Jim Malewitz

Jim Malewitz covers energy for the Tribune. Before arriving, he spent two years covering energy and environmental issues for Stateline, a nonprofit news service in Washington, D.C., where his work also appeared in The Washington Post and Chicago Tribune, among other newspapers. A native of Michigan, Jim has an undergraduate degree from Grinnell College in Iowa, where he played varsity baseball. He also holds a master’s from the University of Iowa, where he helped launch the nonprofit Iowa Center for Public Affairs Journalism. Jim loves tacos and barbecue, making him a good match for Austin’s eating scene. However, he remains on the lookout for great waffles.

Recent Contributions

Video: Abbott Takes Immigration Message to D.C.

A cheerful Gov. Greg Abbott predicts that any challenge to Judge Andrew S. Hanen's recent amnesty ruling will be rejected on appeal at a Texas Capitol press conference on Feb. 18, 2015.
A cheerful Gov. Greg Abbott predicts that any challenge to Judge Andrew S. Hanen's recent amnesty ruling will be rejected on appeal at a Texas Capitol press conference on Feb. 18, 2015.

Appearing on a pair of national news shows Sunday, Gov. Greg Abbott promised to fight President Obama's executive action on immigration all the way to the U.S. Supreme Court, where he said the case would "no doubt" end up.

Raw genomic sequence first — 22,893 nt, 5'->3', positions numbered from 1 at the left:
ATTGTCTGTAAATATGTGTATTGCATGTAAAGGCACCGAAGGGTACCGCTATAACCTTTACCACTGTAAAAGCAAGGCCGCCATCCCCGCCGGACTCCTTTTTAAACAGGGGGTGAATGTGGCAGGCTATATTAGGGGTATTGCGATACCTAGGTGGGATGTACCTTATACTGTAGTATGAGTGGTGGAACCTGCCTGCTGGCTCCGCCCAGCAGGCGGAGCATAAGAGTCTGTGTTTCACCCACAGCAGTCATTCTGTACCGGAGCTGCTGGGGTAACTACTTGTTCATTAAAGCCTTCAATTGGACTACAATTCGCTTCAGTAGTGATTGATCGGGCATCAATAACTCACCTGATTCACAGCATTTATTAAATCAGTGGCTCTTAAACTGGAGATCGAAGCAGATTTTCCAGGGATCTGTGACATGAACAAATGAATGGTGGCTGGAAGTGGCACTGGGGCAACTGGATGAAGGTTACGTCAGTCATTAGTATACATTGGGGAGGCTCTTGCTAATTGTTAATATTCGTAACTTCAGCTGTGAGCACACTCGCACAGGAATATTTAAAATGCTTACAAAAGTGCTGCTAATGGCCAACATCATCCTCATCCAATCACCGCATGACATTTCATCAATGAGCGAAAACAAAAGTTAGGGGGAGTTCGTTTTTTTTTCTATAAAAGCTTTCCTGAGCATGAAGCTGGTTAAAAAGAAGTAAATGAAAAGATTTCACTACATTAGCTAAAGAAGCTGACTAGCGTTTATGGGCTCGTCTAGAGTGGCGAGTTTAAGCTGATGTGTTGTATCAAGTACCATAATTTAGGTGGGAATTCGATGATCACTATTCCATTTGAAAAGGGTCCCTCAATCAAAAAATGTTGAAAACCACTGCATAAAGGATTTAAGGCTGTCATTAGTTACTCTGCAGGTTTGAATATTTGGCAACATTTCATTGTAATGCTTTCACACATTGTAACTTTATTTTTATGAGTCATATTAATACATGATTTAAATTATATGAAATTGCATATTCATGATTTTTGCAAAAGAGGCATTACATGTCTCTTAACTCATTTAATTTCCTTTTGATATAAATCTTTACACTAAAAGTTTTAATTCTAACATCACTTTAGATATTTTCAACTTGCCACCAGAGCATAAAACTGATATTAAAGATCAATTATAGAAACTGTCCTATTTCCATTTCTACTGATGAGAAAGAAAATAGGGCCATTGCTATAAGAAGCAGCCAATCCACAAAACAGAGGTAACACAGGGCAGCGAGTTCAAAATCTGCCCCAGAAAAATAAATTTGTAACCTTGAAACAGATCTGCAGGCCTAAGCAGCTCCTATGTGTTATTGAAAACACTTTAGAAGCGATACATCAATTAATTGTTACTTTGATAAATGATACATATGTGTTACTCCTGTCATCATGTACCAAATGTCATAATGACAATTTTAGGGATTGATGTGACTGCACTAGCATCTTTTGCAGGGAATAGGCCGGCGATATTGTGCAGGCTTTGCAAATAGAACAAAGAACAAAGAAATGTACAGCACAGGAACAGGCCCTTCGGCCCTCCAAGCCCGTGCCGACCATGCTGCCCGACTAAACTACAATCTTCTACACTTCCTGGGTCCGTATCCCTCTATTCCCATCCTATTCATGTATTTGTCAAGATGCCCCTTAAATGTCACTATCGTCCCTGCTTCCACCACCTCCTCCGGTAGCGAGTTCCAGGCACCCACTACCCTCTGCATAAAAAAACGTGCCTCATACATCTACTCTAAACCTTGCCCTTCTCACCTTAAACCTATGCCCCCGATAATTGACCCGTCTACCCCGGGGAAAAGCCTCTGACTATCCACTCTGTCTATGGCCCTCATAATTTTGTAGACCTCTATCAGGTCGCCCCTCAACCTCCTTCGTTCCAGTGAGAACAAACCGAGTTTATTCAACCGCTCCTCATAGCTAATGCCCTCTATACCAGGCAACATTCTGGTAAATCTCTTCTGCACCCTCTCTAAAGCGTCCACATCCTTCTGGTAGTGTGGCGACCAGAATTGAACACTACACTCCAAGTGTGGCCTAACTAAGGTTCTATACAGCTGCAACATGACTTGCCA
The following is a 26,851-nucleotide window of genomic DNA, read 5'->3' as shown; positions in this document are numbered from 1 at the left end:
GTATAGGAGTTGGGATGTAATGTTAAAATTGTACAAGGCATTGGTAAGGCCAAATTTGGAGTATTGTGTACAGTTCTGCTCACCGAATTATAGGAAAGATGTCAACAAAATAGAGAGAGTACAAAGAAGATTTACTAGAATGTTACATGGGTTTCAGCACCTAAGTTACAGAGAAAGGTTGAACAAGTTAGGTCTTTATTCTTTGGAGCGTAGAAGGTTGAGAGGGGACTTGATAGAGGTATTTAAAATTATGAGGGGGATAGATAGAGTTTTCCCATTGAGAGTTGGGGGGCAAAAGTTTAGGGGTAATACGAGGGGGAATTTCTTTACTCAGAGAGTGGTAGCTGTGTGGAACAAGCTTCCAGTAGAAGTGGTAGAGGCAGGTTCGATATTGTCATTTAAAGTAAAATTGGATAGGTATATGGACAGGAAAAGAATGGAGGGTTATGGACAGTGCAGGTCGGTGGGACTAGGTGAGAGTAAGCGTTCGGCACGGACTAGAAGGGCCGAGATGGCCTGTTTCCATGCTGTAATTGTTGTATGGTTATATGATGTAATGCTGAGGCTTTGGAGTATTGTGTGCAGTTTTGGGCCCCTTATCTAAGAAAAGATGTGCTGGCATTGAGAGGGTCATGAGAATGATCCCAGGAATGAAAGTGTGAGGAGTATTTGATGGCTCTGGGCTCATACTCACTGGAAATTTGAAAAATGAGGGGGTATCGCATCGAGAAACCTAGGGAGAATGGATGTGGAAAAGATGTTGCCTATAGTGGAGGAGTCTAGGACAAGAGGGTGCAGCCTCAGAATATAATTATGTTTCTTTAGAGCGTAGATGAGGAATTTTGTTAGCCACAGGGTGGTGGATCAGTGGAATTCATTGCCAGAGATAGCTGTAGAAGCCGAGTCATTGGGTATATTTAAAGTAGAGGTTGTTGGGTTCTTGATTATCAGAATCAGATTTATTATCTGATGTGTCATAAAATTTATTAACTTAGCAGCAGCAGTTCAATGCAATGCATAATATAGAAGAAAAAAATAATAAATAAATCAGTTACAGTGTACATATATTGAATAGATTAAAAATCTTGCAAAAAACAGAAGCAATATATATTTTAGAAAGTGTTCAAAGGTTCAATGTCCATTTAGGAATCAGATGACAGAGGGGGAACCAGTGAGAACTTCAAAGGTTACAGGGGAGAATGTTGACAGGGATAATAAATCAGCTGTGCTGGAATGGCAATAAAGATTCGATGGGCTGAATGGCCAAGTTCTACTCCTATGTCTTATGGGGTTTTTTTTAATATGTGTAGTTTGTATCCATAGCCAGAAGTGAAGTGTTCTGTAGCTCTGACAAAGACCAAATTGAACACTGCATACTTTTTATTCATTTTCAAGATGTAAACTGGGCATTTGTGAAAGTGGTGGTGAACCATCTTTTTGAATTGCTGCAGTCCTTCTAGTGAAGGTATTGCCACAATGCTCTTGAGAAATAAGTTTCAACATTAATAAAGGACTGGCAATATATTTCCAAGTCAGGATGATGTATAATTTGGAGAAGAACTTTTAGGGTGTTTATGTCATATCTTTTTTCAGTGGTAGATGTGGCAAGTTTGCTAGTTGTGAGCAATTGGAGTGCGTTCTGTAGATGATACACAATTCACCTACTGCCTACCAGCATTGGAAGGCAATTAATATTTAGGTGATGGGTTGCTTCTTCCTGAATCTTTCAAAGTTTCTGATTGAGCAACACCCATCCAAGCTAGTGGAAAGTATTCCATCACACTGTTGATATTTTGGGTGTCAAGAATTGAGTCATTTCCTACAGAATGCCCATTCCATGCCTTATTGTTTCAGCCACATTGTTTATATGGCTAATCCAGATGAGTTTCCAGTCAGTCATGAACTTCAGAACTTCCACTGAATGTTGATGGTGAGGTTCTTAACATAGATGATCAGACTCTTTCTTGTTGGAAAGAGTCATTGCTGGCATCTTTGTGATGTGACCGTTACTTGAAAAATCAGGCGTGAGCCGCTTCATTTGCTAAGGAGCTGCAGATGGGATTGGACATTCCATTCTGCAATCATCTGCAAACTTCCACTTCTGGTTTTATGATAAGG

Legislation Would Let Tesla Sell in Texas

Tesla vehicle on display outside the Texas Capitol on January 15th, 2015
Tesla vehicle on display outside the Texas Capitol on January 15th, 2015

A group of state lawmakers have filed legislation that would allow Tesla to sell its luxury electric cars at as many as 12 stores in Texas, renewing the California-based company’s challenge to a state law protecting franchised auto dealers.

West Texas Site Wants Nation's Spent Nuclear Fuel

Modular concrete canisters containing nuclear waste are shown at the bottom of a storage pit near Andrews, Texas.
Modular concrete canisters containing nuclear waste are shown at the bottom of a storage pit near Andrews, Texas.

The country has been trying to figure out for decades what to do with the high-level radioactive waste from nuclear power plants. The operators of a nuclear waste dump in West Texas have told federal officials they'd be happy to take it.